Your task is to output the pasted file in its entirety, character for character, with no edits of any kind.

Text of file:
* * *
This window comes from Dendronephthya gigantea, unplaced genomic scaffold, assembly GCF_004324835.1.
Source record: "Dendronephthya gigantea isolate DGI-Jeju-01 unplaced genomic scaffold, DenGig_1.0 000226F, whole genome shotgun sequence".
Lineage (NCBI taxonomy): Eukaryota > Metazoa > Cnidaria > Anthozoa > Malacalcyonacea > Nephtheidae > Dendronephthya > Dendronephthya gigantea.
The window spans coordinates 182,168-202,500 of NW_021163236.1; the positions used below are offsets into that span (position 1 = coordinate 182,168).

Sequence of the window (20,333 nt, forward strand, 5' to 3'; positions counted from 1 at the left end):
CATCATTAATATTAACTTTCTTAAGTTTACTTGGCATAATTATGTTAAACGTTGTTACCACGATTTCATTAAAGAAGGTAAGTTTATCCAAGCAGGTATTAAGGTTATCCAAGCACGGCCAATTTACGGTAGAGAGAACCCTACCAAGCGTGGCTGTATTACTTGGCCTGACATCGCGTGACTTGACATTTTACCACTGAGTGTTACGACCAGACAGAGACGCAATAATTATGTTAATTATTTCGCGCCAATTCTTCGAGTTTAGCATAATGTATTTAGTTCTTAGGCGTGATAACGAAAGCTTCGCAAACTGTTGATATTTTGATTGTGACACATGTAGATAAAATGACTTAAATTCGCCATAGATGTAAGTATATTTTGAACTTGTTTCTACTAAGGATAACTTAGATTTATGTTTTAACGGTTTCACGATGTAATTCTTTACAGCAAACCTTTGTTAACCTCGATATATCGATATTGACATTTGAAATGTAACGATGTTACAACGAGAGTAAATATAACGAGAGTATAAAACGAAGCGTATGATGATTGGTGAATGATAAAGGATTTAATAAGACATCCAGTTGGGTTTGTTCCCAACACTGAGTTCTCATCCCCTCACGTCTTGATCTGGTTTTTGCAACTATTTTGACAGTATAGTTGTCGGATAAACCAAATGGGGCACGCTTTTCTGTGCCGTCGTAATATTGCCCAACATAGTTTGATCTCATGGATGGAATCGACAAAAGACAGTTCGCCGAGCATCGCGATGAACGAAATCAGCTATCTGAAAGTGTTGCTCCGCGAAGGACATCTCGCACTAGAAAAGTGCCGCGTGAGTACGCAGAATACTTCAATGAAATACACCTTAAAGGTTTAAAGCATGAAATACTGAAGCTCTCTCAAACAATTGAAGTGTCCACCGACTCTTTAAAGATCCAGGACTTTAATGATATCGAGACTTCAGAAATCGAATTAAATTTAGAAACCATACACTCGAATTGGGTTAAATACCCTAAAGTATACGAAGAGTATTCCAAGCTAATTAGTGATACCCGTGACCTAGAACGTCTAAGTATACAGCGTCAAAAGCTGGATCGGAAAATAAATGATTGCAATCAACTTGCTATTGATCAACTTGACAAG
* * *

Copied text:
This window comes from Dendronephthya gigantea, unplaced genomic scaffold, assembly GCF_004324835.1.
Source record: "Dendronephthya gigantea isolate DGI-Jeju-01 unplaced genomic scaffold, DenGig_1.0 000226F, whole genome shotgun sequence".
Lineage (NCBI taxonomy): Eukaryota > Metazoa > Cnidaria > Anthozoa > Malacalcyonacea > Nephtheidae > Dendronephthya > Dendronephthya gigantea.
The window spans coordinates 182,168-202,500 of NW_021163236.1; the positions used below are offsets into that span (position 1 = coordinate 182,168).

Sequence of the window (20,333 nt, forward strand, 5' to 3'; positions counted from 1 at the left end):
CATCATTAATATTAACTTTCTTAAGTTTACTTGGCATAATTATGTTAAACGTTGTTACCACGATTTCATTAAAGAAGGTAAGTTTATCCAAGCAGGTATTAAGGTTATCCAAGCACGGCCAATTTACGGTAGAGAGAACCCTACCAAGCGTGGCTGTATTACTTGGCCTGACATCGCGTGACTTGACATTTTACCACTGAGTGTTACGACCAGACAGAGACGCAATAATTATGTTAATTATTTCGCGCCAATTCTTCGAGTTTAGCATAATGTATTTAGTTCTTAGGCGTGATAACGAAAGCTTCGCAAACTGTTGATATTTTGATTGTGACACATGTAGATAAAATGACTTAAATTCGCCATAGATGTAAGTATATTTTGAACTTGTTTCTACTAAGGATAACTTAGATTTATGTTTTAACGGTTTCACGATGTAATTCTTTACAGCAAACCTTTGTTAACCTCGATATATCGATATTGACATTTGAAATGTAACGATGTTACAACGAGAGTAAATATAACGAGAGTATAAAACGAAGCGTATGATGATTGGTGAATGATAAAGGATTTAATAAGACATCCAGTTGGGTTTGTTCCCAACACTGAGTTCTCATCCCCTCACGTCTTGATCTGGTTTTTGCAACTATTTTGACAGTATAGTTGTCGGATAAACCAAATGGGGCACGCTTTTCTGTGCCGTCGTAATATTGCCCAACATAGTTTGATCTCATGGATGGAATCGACAAAAGACAGTTCGCCGAGCATCGCGATGAACGAAATCAGCTATCTGAAAGTGTTGCTCCGCGAAGGACATCTCGCACTAGAAAAGTGCCGCGTGAGTACGCAGAATACTTCAATGAAATACACCTTAAAGGTTTAAAGCATGAAATACTGAAGCTCTCTCAAACAATTGAAGTGTCCACCGACTCTTTAAAGATCCAGGACTTTAATGATATCGAGACTTCAGAAATCGAATTAAATTTAGAAACCATACACTCGAATTGGGTTAAATACCCTAAAGTATACGAAGAGTATTCCAAGCTAATTAGTGATACCCGTGACCTAGAACGTCTAAGTATACAGCGTCAAAAGCTGGATCGGAAAATAAATGATTGCAATCAACTTGCTATTGATCAACTTGACAAG